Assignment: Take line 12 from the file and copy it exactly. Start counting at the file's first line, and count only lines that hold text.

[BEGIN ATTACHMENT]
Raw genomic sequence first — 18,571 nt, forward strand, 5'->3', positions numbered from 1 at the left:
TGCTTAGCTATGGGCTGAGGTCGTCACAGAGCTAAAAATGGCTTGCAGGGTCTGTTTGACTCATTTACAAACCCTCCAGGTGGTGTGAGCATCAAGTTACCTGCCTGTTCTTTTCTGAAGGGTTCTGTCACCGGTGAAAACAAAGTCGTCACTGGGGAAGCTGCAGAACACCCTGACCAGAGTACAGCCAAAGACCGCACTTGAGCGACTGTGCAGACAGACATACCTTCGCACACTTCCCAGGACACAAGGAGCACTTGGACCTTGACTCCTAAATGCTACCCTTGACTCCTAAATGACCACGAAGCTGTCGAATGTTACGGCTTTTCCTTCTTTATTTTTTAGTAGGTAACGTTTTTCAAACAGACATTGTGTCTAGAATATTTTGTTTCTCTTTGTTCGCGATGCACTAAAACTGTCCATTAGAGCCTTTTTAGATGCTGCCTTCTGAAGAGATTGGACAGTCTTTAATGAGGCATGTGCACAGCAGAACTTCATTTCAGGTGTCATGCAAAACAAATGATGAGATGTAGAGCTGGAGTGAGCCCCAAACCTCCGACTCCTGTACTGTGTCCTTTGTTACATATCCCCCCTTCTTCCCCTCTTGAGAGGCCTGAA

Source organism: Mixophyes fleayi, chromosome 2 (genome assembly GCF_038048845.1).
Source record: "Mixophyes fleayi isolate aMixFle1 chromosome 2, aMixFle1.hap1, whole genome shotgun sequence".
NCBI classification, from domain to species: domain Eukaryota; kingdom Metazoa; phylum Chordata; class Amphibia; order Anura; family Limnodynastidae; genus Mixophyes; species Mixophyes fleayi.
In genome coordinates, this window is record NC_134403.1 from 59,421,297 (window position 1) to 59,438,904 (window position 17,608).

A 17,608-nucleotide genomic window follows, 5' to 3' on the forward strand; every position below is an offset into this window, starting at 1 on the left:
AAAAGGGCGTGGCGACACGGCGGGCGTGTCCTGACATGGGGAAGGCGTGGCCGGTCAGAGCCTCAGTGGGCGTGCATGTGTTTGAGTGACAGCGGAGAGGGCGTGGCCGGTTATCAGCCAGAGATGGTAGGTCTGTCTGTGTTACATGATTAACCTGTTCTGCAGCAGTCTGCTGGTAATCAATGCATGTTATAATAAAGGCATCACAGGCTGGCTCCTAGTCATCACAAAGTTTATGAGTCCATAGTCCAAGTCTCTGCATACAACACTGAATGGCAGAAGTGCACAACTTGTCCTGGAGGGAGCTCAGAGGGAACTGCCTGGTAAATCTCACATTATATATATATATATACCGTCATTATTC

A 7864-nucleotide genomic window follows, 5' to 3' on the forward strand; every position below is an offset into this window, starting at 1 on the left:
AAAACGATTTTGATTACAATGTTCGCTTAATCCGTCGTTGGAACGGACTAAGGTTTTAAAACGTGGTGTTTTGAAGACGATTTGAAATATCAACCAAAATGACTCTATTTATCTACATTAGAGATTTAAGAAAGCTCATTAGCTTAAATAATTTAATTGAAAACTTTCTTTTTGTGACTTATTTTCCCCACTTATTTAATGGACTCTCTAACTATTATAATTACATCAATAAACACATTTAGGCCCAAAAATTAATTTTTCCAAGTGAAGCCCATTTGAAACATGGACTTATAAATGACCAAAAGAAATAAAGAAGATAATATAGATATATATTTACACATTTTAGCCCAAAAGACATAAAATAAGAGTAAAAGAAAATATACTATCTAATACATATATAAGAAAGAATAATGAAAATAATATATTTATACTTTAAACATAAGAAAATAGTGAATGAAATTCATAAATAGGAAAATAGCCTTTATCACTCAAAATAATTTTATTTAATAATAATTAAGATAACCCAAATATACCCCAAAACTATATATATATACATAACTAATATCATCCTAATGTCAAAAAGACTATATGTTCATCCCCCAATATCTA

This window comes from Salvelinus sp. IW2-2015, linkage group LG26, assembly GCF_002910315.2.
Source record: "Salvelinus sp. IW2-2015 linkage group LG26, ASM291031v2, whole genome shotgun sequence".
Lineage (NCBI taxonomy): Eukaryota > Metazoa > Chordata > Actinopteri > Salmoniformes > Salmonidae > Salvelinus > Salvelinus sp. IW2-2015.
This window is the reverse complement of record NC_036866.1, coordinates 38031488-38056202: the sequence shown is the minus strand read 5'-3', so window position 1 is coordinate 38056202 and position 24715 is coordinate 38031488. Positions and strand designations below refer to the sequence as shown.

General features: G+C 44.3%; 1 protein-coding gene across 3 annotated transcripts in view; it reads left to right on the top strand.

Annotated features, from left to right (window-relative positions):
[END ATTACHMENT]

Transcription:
Source record: "Salvelinus sp. IW2-2015 linkage group LG26, ASM291031v2, whole genome shotgun sequence".